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001 - Terminology

# 001 - Terminology

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discussion of mathematical comparators used in physics
discussion of mathematical comparators used in physics

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02/07/2013

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# Comparison: Is something hotter or colder; moving faster or slower?

Comparison of quantity forms the most
rudimentary of phenomenology,

2 1 is there a net negative or positive charge?
;
3.2 which object is faster/hotter/colder?
x y
x y π
< > ¹ ¦ (

` ´
(
> <
) ¹ ¸ ¸
(1.1)

splitting up into qualitative regimes 2 3
;
of different types of behaviour; vs. 2 1
C C
x y
T T T T x y
≤ ≤ ( ¹ ¦

` ´
(
≤ > ≥ ≥
) ¹ ¸ ¸
(1.2)

0.01 0.0001 Unsuitable for affirming statistical hypotheses, e.g., confirming Higgs boson
;
1 20 Suitable for intuitive grasp of physical picture, e.g., is it a SHO with corrections?
x y
x y
>> >> ¹ ¦

` ´

<< <<
) ¹ ¸
(
(
¸
(1.3)

Orders of magnitude: what about ~ vs. <
ɶ
vs. >
ɶ
? You’re going to use them! First consider ~,

1
~ ; 1~ 2; 100 ~ 300; 1~ 9; 1 ~ 10; 1000 ~ 300; x y y = (1.4)

Grey area: when two numbers are “not all that different”: 1 and 5. A factor of 5 is large, but it is not an order of
magnitude. This sometimes arises in practice.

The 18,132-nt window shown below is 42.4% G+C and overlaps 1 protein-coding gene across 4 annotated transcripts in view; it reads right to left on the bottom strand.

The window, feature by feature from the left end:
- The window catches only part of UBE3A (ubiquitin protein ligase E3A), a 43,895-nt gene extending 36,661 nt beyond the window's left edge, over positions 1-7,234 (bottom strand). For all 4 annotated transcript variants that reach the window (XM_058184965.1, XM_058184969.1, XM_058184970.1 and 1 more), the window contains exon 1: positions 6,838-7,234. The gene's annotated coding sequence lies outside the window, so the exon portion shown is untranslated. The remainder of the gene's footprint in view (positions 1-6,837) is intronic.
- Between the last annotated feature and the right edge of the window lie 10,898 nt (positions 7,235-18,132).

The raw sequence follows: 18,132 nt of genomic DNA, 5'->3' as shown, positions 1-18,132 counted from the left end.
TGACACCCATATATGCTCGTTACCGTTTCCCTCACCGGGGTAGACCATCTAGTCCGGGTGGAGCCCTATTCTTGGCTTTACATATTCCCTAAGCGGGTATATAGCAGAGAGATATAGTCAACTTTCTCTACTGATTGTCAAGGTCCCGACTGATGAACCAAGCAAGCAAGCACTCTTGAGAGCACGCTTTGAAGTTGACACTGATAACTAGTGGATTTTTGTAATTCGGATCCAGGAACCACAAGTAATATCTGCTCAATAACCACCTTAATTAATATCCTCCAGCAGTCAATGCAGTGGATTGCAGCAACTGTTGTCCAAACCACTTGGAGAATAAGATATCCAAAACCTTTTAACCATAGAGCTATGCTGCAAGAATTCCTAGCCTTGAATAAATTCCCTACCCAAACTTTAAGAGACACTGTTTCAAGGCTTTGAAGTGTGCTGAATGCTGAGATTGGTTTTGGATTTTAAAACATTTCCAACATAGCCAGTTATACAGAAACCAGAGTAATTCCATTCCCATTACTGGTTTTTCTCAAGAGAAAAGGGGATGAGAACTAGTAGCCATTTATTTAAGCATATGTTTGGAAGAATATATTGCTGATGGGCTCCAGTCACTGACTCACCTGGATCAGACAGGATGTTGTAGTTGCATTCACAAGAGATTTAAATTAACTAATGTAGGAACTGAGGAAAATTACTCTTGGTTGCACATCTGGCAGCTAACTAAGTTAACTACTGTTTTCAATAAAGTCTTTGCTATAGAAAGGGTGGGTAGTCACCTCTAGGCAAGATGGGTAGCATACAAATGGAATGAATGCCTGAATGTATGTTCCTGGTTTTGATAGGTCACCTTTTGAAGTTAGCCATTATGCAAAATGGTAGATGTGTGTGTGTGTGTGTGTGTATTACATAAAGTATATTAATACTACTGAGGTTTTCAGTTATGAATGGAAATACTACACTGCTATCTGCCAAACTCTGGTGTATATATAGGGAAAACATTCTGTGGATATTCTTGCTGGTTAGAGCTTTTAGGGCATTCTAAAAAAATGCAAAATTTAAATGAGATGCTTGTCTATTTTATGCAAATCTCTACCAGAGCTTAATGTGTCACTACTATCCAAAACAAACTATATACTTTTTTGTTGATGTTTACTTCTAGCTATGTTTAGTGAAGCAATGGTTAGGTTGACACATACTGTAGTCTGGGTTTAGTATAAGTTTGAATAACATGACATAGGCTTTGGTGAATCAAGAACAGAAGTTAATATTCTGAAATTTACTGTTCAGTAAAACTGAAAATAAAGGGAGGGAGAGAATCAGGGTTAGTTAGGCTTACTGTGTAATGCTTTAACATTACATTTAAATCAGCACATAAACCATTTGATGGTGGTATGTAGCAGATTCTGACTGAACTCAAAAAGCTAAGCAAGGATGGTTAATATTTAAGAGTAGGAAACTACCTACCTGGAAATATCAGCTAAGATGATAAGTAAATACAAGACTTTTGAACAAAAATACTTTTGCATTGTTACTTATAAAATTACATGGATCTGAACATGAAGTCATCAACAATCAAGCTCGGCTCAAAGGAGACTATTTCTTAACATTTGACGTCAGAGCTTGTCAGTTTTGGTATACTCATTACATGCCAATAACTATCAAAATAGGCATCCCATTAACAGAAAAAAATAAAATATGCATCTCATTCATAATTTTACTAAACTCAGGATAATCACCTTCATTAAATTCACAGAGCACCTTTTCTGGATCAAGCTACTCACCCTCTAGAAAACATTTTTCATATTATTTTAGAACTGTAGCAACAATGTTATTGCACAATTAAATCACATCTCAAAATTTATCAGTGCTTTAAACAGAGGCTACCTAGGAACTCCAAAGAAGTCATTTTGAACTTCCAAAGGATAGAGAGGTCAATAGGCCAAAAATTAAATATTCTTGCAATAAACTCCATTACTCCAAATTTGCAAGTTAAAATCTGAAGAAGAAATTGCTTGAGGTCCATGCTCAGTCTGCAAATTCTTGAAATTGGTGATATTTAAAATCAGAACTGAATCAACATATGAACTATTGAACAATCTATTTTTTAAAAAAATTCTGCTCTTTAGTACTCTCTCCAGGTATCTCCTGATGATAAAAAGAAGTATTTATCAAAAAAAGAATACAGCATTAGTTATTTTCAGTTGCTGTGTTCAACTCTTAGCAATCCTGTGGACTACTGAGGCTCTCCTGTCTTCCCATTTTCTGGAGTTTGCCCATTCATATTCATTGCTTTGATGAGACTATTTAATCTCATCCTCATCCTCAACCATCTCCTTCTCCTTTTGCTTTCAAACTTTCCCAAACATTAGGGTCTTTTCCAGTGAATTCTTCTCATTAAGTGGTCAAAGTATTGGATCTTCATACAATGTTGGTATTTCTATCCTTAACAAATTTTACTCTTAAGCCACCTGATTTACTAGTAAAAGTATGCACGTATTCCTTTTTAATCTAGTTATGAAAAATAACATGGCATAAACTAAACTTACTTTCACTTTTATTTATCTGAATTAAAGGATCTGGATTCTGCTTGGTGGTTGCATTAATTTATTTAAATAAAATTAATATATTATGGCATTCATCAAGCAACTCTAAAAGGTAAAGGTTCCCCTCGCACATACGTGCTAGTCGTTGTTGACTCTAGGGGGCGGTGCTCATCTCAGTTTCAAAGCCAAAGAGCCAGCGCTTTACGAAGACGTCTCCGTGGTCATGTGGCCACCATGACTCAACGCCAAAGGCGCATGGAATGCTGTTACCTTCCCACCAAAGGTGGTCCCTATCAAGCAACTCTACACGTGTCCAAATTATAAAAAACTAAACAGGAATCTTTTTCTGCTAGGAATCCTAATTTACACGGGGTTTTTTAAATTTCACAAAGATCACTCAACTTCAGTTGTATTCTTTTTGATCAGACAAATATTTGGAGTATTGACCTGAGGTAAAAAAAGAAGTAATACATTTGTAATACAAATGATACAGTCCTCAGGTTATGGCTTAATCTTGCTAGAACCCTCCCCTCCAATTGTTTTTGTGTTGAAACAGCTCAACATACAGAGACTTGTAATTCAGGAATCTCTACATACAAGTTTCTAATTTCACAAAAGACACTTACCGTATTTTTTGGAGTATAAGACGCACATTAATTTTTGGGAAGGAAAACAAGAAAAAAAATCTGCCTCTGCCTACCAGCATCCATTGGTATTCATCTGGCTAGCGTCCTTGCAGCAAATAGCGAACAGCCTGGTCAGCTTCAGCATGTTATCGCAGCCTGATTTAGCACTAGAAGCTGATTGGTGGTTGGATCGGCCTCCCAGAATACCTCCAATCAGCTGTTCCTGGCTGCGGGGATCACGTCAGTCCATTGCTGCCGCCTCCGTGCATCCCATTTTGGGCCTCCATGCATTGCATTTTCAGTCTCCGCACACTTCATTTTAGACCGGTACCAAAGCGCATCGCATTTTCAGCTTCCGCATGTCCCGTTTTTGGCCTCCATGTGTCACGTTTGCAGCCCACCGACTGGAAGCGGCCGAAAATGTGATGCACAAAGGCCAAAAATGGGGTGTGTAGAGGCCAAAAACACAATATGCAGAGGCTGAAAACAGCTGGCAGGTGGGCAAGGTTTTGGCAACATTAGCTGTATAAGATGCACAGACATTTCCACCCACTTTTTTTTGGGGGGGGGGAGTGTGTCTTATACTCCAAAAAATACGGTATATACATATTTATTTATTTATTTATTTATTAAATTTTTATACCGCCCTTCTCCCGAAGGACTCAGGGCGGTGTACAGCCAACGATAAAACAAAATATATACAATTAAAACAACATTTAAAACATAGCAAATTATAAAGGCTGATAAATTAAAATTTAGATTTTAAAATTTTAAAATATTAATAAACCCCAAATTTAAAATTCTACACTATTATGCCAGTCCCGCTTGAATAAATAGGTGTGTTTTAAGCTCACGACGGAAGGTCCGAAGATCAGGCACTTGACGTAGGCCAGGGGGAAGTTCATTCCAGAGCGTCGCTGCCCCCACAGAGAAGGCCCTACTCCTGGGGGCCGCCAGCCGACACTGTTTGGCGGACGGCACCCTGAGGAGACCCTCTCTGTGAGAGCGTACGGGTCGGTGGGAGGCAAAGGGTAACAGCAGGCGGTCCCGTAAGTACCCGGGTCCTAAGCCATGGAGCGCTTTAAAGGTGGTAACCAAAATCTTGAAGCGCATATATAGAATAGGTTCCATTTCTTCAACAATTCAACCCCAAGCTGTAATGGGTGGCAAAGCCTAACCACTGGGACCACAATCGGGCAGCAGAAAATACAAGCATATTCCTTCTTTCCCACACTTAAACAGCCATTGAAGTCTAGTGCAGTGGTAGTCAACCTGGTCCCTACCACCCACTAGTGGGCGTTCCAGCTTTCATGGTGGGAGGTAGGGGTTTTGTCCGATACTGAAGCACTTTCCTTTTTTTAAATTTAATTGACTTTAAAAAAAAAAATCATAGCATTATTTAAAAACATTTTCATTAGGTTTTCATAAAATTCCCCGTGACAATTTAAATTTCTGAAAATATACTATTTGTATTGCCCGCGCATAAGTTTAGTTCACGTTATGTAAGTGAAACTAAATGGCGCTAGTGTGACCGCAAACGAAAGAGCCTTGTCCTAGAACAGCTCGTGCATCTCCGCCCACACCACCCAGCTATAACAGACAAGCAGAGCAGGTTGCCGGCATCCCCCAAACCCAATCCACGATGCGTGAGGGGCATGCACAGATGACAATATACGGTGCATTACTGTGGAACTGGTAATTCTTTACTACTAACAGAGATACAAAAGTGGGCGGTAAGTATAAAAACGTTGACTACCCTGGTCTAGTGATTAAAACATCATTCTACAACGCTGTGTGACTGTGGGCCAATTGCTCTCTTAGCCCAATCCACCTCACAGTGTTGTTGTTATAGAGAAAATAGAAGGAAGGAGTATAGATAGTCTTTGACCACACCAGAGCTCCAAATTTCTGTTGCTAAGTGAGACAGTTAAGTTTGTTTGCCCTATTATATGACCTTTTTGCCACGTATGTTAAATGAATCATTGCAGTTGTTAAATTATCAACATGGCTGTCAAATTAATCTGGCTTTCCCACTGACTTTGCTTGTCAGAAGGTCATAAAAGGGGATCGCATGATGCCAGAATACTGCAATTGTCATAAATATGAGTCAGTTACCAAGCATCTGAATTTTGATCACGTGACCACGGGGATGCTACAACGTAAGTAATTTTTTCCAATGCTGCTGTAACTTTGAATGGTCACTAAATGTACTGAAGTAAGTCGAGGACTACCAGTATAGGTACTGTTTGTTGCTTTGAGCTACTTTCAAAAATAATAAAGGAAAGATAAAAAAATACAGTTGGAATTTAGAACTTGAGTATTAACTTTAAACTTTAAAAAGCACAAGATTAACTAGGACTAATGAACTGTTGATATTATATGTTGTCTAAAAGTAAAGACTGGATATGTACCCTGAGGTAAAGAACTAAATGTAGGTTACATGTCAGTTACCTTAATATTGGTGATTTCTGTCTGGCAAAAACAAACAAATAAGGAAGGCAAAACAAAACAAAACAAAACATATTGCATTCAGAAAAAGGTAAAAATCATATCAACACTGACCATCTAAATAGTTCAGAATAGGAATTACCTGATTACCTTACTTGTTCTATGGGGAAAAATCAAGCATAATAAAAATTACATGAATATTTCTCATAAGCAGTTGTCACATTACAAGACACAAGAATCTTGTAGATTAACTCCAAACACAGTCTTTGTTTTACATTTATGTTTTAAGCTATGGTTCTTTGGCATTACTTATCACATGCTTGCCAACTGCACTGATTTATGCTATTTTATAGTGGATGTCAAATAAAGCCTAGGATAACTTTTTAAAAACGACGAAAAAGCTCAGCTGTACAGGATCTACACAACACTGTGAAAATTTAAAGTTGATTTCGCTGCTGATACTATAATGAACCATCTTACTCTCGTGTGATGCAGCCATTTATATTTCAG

Example: specific heat of Fermi gas: ratio of leading term vs. next leading term is of order
2
( / )
B F
k T E .

1 3 2 1 3 3 1 2 2
100 K 1 1
, , , , , 2 500 K 25
; [fermion #-density]; 100 K; / 500 K;
... ( / ) ( / ) / ~ ( / ) ~ ( ) ;
B F F B
V F V F V F B B F B F V F V F B F
k T E n T E k
C C C k n k T E k T E C C k T E π
<< = = =
= + + = ⋅ + → = O
(1.5)

Example: consider another quantity,
1 2
... Q Q Q = + + ; you could have
2 1 1 100 ?? 1
500 ?? 5
/ ~ ( ) Q Q = . Then, you can’t
use “order of magnitude reasoning”. Then, conclusions
1
hinge upon accuracy of a measurement.

ɶ
vs. >
ɶ
: they mean “less or of the order of”; in essence, these symbols are the respective
opposites of ≫ and ≪ (note the reversed-order). Example: you could have,

0 0 1 1 1
10 1 2 ~10 , 0.1 10 ~10 10 10
− −
= < = < =
ɶ ɶ
(1.6)

Approximately equal: Finally: let’s think about the symbol ≈ (more restrictive than above),
; ; ; x y x y z z x z y ≈ → − << < <
ɶ ɶ
(1.7)

Caution: common misconception is the use of 0 x ≈ . Untrue. Suppose
5
10 x

= . The problem is that you have
infinite orders of magnitude
7 18 1234897 910234098234
10 ,10 ,10 ,10 ,...,10 0
− − − − −∞
= between x and 0. Instead, you are
supposed to write 0 x → .

Example: proton vs. neutron mass:
27
2 1.67 10
p
m kg

= × vs.
27
4 1.67 10
n
m kg

= × , so:
p n p
m m m − << .

Proportionality: this is old hat,

2 1 2
1
, , , , , 2
( / ) ; / ; ; [not useful...]
V F B B F V F V F B F V F V F B
C k n k T E C T C k T E C n C k π ≈ ⋅ → ∝ ∝ ∝ ∝ ← (1.8)

Warning: In extracting the dependence of a physical quantity on some parameter, be careful: apparently-
different factors may depend on the same parameter. Example: consider a system with varying temperature, but

1
Again: conclusions are in the eye of the beholder; when things are so close, behavior changes “noticeably”, and “noticeability” is a
subjective term.
fixed N (particle-number) vs. fixed µ (chemical potential). For the former case,
/ 2 1 / 2
,
d d
F V F
E n C n

∝ → ∝ ,
while for the latter
1
, F V F
E C n µ = → ∝ .

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